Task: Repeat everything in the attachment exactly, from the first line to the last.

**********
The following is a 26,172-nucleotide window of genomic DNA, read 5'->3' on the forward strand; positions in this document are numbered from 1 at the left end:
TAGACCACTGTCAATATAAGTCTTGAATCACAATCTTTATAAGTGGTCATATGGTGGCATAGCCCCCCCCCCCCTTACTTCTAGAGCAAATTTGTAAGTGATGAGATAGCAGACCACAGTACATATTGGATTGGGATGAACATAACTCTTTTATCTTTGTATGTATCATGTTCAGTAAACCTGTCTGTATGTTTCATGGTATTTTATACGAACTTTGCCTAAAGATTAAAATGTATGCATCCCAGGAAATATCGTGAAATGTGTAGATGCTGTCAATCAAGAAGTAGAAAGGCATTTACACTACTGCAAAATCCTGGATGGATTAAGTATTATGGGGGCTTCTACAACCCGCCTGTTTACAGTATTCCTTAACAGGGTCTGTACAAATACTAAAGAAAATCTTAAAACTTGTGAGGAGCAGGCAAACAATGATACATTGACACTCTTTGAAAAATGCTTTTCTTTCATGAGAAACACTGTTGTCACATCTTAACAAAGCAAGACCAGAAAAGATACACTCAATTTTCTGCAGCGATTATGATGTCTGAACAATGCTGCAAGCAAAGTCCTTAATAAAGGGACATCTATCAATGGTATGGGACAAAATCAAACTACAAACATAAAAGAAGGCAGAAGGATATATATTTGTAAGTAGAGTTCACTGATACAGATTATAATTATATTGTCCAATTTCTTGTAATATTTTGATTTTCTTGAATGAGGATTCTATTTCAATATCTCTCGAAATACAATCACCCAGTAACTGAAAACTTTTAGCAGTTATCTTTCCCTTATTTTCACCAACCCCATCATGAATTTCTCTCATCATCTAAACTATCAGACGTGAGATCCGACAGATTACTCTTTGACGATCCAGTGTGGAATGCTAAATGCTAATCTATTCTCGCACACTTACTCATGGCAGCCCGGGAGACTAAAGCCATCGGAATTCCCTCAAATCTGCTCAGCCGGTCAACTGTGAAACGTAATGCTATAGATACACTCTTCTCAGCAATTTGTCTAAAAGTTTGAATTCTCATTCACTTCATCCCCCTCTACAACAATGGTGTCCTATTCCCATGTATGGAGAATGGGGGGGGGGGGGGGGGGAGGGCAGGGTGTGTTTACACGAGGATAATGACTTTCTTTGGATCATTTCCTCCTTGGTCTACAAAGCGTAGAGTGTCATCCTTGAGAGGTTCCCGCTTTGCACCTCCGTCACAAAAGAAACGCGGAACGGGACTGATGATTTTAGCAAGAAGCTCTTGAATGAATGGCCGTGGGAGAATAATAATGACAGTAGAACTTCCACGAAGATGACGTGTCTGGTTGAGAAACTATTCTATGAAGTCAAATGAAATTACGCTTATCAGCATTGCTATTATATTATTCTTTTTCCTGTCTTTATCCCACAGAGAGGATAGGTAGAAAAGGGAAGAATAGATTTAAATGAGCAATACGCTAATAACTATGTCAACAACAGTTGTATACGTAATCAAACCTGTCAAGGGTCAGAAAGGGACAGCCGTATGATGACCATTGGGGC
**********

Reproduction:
The following is a 26,172-nucleotide window of genomic DNA, read 5'->3' on the forward strand; positions in this document are numbered from 1 at the left end:
TAGACCACTGTCAATATAAGTCTTGAATCACAATCTTTATAAGTGGTCATATGGTGGCATAGCCCCCCCCCCCCTTACTTCTAGAGCAAATTTGTAAGTGATGAGATAGCAGACCACAGTACATATTGGATTGGGATGAACATAACTCTTTTATCTTTGTATGTATCATGTTCAGTAAACCTGTCTGTATGTTTCATGGTATTTTATACGAACTTTGCCTAAAGATTAAAATGTATGCATCCCAGGAAATATCGTGAAATGTGTAGATGCTGTCAATCAAGAAGTAGAAAGGCATTTACACTACTGCAAAATCCTGGATGGATTAAGTATTATGGGGGCTTCTACAACCCGCCTGTTTACAGTATTCCTTAACAGGGTCTGTACAAATACTAAAGAAAATCTTAAAACTTGTGAGGAGCAGGCAAACAATGATACATTGACACTCTTTGAAAAATGCTTTTCTTTCATGAGAAACACTGTTGTCACATCTTAACAAAGCAAGACCAGAAAAGATACACTCAATTTTCTGCAGCGATTATGATGTCTGAACAATGCTGCAAGCAAAGTCCTTAATAAAGGGACATCTATCAATGGTATGGGACAAAATCAAACTACAAACATAAAAGAAGGCAGAAGGATATATATTTGTAAGTAGAGTTCACTGATACAGATTATAATTATATTGTCCAATTTCTTGTAATATTTTGATTTTCTTGAATGAGGATTCTATTTCAATATCTCTCGAAATACAATCACCCAGTAACTGAAAACTTTTAGCAGTTATCTTTCCCTTATTTTCACCAACCCCATCATGAATTTCTCTCATCATCTAAACTATCAGACGTGAGATCCGACAGATTACTCTTTGACGATCCAGTGTGGAATGCTAAATGCTAATCTATTCTCGCACACTTACTCATGGCAGCCCGGGAGACTAAAGCCATCGGAATTCCCTCAAATCTGCTCAGCCGGTCAACTGTGAAACGTAATGCTATAGATACACTCTTCTCAGCAATTTGTCTAAAAGTTTGAATTCTCATTCACTTCATCCCCCTCTACAACAATGGTGTCCTATTCCCATGTATGGAGAATGGGGGGGGGGGGGGGGGGAGGGCAGGGTGTGTTTACACGAGGATAATGACTTTCTTTGGATCATTTCCTCCTTGGTCTACAAAGCGTAGAGTGTCATCCTTGAGAGGTTCCCGCTTTGCACCTCCGTCACAAAAGAAACGCGGAACGGGACTGATGATTTTAGCAAGAAGCTCTTGAATGAATGGCCGTGGGAGAATAATAATGACAGTAGAACTTCCACGAAGATGACGTGTCTGGTTGAGAAACTATTCTATGAAGTCAAATGAAATTACGCTTATCAGCATTGCTATTATATTATTCTTTTTCCTGTCTTTATCCCACAGAGAGGATAGGTAGAAAAGGGAAGAATAGATTTAAATGAGCAATACGCTAATAACTATGTCAACAACAGTTGTATACGTAATCAAACCTGTCAAGGGTCAGAAAGGGACAGCCGTATGATGACCATTGGGGC